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The Honolulu Advertiser
Posted on: Tuesday, February 16, 2010

Chinese pair skates to gold

 •  Cool, calm Miller wins bronze in men's downhill

Associated Press

Hawaii news photo - The Honolulu Advertiser

Shen Xue and Zhao Hongbo won China’s first gold medal in figure skating.


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Hawaii news photo - The Honolulu Advertiser

American Lindsey Vonn

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Hawaii news photo - The Honolulu Advertiser

Mo Tae-bum

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VANCOUVER, British Columbia — This is why Shen Xue and Zhao Hongbo came back.

The Chinese pair finally won the Olympic gold medal that eluded them for so many years last night, a prize so compelling it lured them out of the cozy life of a happily retired married couple. It wasn't the best skate of their career — she tumbled onto his back during a lift — but it was good enough for gold.

That's all that mattered.

Their score of 216.57 points was more than three points ahead of teammates Pang Qing and Tong Jian. When Shen and Zhao finished their routine, Zhao knelt to the ice, burying his face in his hands while his wife patted his back. He pumped his fist several times while she beamed.

"It's been so many years," Zhao said. "To finally get this gold today is so exciting."

Shen and Zhao won bronze at the 2002 and 2006 Olympics, then retired in 2007.

Aliona Savchenko and Robin Szolkowy of Germany, winners of the last two world titles, dropped to the bronze medal after a flawed free skate.

"I think everyone knows we're a little disappointed," Szolkowy said.

The gold is the first in figure skating for China. The more shocking stat is that it's the first time since 1960 that a Russian or Soviet couple isn't atop the Olympic podium.



American Lindsey Vonn was the headliner coming into Vancouver, then all the hype seemed for naught when she revealed a shin injury that made it painful to even wear a ski boot.

But the bad weather was a blessing for her recovery and in her first training run early yesterday, on the upper section of the course, she had the fastest time in the field.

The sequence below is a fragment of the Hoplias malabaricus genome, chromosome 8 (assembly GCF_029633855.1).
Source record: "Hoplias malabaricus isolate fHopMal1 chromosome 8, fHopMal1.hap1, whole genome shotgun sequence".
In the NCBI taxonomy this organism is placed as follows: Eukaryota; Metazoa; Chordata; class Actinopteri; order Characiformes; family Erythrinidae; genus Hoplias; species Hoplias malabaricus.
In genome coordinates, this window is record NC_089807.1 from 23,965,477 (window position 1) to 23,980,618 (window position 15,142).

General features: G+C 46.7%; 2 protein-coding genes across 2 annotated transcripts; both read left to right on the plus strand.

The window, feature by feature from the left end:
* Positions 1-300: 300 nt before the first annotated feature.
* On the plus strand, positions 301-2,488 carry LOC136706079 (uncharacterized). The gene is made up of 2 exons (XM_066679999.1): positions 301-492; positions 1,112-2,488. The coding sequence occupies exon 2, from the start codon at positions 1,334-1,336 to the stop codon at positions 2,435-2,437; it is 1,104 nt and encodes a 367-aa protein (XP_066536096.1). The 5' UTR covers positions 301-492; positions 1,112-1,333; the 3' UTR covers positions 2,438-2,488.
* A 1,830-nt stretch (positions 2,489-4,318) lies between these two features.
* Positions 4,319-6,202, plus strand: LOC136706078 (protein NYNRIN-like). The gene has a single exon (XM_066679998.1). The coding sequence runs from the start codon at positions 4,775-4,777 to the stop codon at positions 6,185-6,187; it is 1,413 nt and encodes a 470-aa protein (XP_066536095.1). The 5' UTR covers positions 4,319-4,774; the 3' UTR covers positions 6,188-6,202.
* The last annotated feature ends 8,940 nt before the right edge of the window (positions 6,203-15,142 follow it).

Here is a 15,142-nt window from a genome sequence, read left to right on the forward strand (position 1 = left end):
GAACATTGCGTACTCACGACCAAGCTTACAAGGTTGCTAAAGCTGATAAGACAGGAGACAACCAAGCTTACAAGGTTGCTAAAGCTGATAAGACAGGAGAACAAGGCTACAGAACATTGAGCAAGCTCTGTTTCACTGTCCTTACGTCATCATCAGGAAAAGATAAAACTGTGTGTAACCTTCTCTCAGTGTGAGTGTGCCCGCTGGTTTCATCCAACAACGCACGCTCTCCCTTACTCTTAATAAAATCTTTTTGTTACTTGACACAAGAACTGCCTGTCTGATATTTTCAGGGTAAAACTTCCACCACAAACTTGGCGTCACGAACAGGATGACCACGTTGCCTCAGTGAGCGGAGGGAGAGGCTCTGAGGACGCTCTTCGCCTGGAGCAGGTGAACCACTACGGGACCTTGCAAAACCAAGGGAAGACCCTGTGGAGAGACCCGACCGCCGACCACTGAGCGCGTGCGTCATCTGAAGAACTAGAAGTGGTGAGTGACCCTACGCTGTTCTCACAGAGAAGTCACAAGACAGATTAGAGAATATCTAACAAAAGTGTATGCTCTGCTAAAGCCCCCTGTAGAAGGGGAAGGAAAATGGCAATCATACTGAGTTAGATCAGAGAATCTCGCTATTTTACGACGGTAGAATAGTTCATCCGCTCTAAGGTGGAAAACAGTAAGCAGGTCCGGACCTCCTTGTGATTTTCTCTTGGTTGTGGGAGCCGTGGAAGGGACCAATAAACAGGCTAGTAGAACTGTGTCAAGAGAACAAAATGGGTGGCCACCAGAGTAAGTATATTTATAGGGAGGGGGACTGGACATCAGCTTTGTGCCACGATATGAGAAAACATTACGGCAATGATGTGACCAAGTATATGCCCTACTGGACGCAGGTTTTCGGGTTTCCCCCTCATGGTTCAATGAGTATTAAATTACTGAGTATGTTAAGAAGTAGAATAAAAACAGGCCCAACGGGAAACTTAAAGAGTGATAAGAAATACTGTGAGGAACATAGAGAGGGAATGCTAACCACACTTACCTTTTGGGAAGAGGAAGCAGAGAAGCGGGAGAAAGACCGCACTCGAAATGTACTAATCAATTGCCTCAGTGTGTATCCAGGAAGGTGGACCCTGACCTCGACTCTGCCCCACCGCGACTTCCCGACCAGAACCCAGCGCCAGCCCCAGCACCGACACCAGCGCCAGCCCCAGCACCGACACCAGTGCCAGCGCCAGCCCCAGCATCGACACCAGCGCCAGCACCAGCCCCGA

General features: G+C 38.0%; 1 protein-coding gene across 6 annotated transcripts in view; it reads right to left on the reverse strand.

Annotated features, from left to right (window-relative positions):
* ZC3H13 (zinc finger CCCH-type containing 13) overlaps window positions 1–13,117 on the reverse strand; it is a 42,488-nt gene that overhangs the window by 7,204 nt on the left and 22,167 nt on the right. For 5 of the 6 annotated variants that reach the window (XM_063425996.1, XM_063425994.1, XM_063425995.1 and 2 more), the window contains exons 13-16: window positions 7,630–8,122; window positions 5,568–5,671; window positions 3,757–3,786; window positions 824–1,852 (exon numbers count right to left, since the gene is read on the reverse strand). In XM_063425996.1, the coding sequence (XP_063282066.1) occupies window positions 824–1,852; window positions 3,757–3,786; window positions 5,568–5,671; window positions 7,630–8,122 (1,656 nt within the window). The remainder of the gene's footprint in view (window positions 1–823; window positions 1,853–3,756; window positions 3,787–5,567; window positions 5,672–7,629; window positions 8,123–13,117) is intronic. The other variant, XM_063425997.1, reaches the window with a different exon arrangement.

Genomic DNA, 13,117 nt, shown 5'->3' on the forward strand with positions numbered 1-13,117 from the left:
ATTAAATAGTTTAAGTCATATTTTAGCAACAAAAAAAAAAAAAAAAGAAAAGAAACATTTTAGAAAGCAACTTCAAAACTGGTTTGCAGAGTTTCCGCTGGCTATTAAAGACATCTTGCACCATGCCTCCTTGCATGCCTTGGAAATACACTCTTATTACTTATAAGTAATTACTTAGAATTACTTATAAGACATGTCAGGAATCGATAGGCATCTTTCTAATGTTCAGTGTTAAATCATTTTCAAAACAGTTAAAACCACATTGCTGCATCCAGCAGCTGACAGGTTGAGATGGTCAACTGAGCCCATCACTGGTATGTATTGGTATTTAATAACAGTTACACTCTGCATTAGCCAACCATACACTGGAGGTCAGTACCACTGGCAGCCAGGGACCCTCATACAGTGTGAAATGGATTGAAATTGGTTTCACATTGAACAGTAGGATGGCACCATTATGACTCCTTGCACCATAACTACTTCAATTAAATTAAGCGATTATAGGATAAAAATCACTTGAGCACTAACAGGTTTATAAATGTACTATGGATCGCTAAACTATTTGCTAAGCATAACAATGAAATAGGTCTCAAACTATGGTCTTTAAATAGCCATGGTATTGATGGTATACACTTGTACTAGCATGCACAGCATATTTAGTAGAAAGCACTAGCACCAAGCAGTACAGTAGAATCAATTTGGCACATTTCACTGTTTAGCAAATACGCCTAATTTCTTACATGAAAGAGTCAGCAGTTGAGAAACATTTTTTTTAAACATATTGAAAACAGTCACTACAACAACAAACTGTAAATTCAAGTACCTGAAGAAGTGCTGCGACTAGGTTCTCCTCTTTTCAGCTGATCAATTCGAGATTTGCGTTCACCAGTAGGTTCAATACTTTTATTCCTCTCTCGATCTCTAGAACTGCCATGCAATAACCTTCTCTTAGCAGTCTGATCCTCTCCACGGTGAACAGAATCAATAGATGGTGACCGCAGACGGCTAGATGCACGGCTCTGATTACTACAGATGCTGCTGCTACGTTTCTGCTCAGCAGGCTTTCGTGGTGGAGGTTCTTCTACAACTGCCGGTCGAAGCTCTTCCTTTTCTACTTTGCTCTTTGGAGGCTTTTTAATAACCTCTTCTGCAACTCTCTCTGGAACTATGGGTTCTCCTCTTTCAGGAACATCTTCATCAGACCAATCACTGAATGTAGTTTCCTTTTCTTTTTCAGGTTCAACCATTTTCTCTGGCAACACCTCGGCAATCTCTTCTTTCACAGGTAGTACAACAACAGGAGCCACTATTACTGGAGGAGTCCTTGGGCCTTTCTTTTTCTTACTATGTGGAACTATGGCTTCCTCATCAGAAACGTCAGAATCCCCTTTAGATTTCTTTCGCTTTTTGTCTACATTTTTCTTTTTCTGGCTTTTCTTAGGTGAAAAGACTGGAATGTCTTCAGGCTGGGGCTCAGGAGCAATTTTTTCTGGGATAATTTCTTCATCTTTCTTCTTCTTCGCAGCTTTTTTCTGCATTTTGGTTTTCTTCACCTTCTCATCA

Then there was a downturn. A bumpy afternoon run on the lower section left her hobbling again and hoping for more weather delays.

But the most important thing about Vonn's training run wasn't her time. It was simply finishing, which fulfilled the requirement of running the course on the same day at least once.

With a starting spot waiting for her, Vonn will turn her attention to being there. The race is scheduled for tomorrow and there's another training session today, although she's now eligible to skip it.

"It was a fight just to make it down the whole way," Vonn said.



Problems with ice-resurfacing machines caused a delay of about an hour during the men's 500 meters. But that's not why American Shani Davis dropped out.

Davis finished 18th in the first race, then withdrew, skipping the second heat to save his energy for the 1,000 tomorrow night. He's the defending champion and the world record-holder at that distance.

Gold went to Mo Tae-bum of South Korea, a country better known for its short-track speedskaters. Tucker Fredricks was the top American, taking 12th.



Switzerland's Dario Cologna collapsed across the finish line after winning the men's 15-kilometer freestyle cross-country race. Sweden's Charlotte Kalla led from start to finish to win the women's 10-kilometer freestyle race.

In the men's race, Italian Pietro Piller Cottrer won the silver and Lukas Bauer of the Czech Republic took bronze. James Southam was the top American finisher at 48th.

In the women's event, Kristina Smigun-Vaehi of Estonia, who won two golds in 2006 but has struggled this season, took silver and Marit Bjoergen of Norway got the bronze. Caitlin Compton finished 30th, the best by an American since 1984.



Sweden beat Slovakia, 6-2, which wasn't as painful as the 18-0 beating by Canada in the opener. The Canadians won, too, also less harshly — 10-1 over Switzerland.